7.4.3: Cardinality

Cardinality is a constraint on a relationship specifying the number of entity instances that a specific entity may be related to via the relationship. Suppose we have the following rules for departments and employees:

      • A department can have several employees that work in the department
      • An employee is assigned to work in one department.

From these rules we know the cardinalities for the works in relationship and we express them with the cardinality symbols 1 and n below.

    Figure 7.19: One-to-many relationships are most common

The n represents an arbitrary number of instances, and the 1 represents at most one instance. For the above works in relationship we have

      • a specific employee works in at most only one department, and
      • a specific department may have many (zero or more) employees who work there.

n, m, N, and M are common symbols used in ER diagrams for representing an arbitrary number of occurrences; however, any alphabetic character will suffice.

Based on cardinality there are three types of binary relationships: one-to-one, one-to- many, and many-to-many.


One-to-one relationships have 1 specified for both cardinalities. Suppose we have two entity types Driver and Vehicle. Assume that we are only concerned with the current driver of a vehicle, and that we are only concerned with the current vehicle that a driver is operating. Our two rules associate an instance of one entity type with at most one instance of the other entity type:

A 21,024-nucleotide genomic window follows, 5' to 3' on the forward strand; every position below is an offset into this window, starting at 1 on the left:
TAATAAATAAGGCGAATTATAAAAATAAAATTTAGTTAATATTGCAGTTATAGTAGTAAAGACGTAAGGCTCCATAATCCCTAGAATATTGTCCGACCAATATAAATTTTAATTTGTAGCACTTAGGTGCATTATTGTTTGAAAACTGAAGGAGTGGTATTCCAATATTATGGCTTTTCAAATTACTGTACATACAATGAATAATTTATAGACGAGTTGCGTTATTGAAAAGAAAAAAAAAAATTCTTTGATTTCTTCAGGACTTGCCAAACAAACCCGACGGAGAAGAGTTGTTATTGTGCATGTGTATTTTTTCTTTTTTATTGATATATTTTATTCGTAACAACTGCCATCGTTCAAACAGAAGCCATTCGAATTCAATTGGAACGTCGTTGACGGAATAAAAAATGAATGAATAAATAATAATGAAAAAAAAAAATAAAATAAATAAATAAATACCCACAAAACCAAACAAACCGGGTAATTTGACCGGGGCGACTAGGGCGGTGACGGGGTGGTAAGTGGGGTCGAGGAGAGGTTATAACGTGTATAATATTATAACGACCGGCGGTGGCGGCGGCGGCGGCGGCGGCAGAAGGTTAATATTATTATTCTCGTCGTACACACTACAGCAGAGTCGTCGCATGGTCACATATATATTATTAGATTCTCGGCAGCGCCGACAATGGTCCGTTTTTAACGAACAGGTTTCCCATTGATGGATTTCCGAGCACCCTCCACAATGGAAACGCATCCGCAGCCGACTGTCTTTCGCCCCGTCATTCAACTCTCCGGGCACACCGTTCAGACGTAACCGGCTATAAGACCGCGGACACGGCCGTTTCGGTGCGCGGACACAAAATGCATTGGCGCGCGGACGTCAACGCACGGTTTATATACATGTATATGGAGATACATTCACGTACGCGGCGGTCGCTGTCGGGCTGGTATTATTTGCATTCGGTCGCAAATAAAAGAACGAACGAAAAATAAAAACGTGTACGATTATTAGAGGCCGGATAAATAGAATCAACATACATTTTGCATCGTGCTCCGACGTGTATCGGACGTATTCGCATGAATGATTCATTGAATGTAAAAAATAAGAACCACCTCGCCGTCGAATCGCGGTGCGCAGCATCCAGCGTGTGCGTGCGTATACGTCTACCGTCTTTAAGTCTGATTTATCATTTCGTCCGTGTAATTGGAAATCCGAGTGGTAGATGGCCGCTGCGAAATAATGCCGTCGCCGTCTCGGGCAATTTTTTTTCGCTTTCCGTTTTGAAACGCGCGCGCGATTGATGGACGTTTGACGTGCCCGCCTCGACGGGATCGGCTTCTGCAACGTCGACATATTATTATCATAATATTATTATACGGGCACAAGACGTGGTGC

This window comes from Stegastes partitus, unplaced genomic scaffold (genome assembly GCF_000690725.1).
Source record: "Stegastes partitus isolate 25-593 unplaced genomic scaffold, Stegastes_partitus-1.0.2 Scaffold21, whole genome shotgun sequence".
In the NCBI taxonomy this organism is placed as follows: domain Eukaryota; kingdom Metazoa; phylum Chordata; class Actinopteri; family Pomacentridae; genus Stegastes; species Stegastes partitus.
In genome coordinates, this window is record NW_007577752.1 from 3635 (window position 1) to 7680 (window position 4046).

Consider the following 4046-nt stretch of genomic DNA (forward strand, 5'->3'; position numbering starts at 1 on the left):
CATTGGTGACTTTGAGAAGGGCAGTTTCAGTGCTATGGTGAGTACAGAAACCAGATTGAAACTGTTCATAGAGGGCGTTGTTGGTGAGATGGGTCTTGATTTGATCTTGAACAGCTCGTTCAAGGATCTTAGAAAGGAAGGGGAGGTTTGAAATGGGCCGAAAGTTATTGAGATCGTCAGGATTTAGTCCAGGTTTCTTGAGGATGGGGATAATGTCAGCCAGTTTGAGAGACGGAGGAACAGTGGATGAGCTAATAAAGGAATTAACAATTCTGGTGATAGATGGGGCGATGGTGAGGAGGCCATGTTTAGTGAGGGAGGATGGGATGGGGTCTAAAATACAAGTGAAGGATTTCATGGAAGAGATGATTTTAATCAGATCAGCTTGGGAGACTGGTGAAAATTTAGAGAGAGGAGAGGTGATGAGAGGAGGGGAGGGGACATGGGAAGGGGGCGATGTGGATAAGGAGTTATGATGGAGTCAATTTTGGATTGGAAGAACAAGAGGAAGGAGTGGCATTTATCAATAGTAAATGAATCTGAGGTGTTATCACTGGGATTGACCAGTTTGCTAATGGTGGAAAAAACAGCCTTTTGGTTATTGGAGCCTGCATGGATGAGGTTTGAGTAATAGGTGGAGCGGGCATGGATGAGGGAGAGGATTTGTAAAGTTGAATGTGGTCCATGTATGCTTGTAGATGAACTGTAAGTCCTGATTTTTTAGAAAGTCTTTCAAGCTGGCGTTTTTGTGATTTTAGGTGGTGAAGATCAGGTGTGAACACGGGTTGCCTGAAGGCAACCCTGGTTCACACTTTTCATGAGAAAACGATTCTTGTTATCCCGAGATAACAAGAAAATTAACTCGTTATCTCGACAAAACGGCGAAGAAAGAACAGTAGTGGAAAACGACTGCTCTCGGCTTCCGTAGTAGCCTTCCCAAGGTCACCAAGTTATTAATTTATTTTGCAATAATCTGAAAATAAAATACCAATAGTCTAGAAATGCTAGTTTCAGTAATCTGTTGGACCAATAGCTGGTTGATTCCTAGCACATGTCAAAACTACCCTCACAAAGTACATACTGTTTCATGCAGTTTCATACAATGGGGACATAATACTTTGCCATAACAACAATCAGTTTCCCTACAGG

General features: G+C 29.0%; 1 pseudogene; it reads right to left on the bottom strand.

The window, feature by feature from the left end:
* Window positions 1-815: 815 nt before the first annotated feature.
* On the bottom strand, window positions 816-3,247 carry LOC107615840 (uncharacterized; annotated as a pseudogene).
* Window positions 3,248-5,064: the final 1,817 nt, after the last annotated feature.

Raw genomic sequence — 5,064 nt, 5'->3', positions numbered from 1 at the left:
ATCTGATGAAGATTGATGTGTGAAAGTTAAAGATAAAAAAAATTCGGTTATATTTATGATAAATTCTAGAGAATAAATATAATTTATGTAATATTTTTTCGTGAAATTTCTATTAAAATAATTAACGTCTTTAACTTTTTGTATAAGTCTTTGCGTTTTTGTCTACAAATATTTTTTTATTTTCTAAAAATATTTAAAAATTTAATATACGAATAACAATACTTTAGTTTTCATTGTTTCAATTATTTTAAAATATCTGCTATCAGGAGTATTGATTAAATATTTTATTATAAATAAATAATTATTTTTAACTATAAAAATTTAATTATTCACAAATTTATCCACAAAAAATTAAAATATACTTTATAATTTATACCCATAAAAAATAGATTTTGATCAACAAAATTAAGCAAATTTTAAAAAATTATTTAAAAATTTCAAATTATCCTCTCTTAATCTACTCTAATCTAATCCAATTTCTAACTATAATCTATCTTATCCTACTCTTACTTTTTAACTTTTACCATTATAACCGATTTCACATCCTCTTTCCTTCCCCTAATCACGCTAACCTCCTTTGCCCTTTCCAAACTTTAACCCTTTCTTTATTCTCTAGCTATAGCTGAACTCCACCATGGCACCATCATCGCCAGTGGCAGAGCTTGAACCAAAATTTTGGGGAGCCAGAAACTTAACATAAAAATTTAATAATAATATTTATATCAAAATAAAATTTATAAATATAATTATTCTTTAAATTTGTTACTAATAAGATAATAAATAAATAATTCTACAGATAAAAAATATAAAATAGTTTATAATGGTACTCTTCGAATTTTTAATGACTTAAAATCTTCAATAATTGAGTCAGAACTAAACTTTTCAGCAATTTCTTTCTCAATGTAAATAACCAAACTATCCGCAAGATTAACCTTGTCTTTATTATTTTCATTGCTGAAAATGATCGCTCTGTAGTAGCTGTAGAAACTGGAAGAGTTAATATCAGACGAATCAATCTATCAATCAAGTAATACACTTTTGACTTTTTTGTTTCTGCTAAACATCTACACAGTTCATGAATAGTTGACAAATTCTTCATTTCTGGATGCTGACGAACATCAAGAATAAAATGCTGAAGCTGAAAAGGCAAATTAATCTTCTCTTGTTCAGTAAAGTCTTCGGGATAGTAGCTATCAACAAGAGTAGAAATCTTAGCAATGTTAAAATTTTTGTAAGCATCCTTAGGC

• a driver operates at most one vehicle, and
  • a vehicle is operated by at most one driver.

And so, the relationship is one-to-one.

            Figure 7.20: One-to-one relationship


One-to-many relationships are the most common ones in database designs. Suppose we have customer entities and invoice entities and:

      • an invoice is for exactly one customer, and
      • a customer could have any number (zero or more) of invoices at any point in time.
      Figure 7.21: One-to-many relationship

Because one instance of an Invoice can only be associated with a single instance of Customer, and because one instance of Customer can be associated with any number of Invoice instances, this is a one-to-many relationship:


Suppose we are interested in courses and students and the fact that students register for courses. Our two rule statements are:

  • any student may enroll in several courses,
  • a course may be taken by several students.

This situation is represented as a many-to-many relationship between Course and Student:

       Figure 7.22: Many-to-many relationship

As will be discussed again later, a many-to-many relationship is implemented in a relational database in a separate relation. In a relational database for the above, there would be three relations: one for Student, one for Course, and one for the many-to-many. (Sometimes this 3rd relation is called an intersection table, a composite table, a bridge table.)

Figure 7.23: Many-to-many becomes two one-to-many relationships

Partly because of the need for a separate structure when the database is implemented, many modellers will ‘resolve’ a many-to-many relationship into two one-to-many relationships as they are modelling. We can restructure the above many-to-many as two one-to-many relationships where we have ‘invented’ a new entity type called Enrollment:

A student can have many enrollments, and each course may have many enrollments.

An enrollment entity is related to one student entity and to one course entity.


Share This Book